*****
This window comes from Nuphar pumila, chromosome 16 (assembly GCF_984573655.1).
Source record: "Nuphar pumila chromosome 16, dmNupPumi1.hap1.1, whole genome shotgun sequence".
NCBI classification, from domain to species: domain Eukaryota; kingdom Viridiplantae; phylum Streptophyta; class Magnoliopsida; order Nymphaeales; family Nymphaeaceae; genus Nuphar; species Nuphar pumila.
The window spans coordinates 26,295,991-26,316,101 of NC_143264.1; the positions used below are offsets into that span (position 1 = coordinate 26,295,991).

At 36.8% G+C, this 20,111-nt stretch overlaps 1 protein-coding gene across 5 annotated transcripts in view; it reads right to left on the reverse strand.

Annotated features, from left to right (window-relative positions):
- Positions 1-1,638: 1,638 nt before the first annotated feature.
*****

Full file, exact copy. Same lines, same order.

This window comes from Nuphar pumila, chromosome 16 (assembly GCF_984573655.1).
Source record: "Nuphar pumila chromosome 16, dmNupPumi1.hap1.1, whole genome shotgun sequence".
NCBI classification, from domain to species: domain Eukaryota; kingdom Viridiplantae; phylum Streptophyta; class Magnoliopsida; order Nymphaeales; family Nymphaeaceae; genus Nuphar; species Nuphar pumila.
The window spans coordinates 26,295,991-26,316,101 of NC_143264.1; the positions used below are offsets into that span (position 1 = coordinate 26,295,991).

At 36.8% G+C, this 20,111-nt stretch overlaps 1 protein-coding gene across 5 annotated transcripts in view; it reads right to left on the reverse strand.

Annotated features, from left to right (window-relative positions):
- Positions 1-1,638: 1,638 nt before the first annotated feature.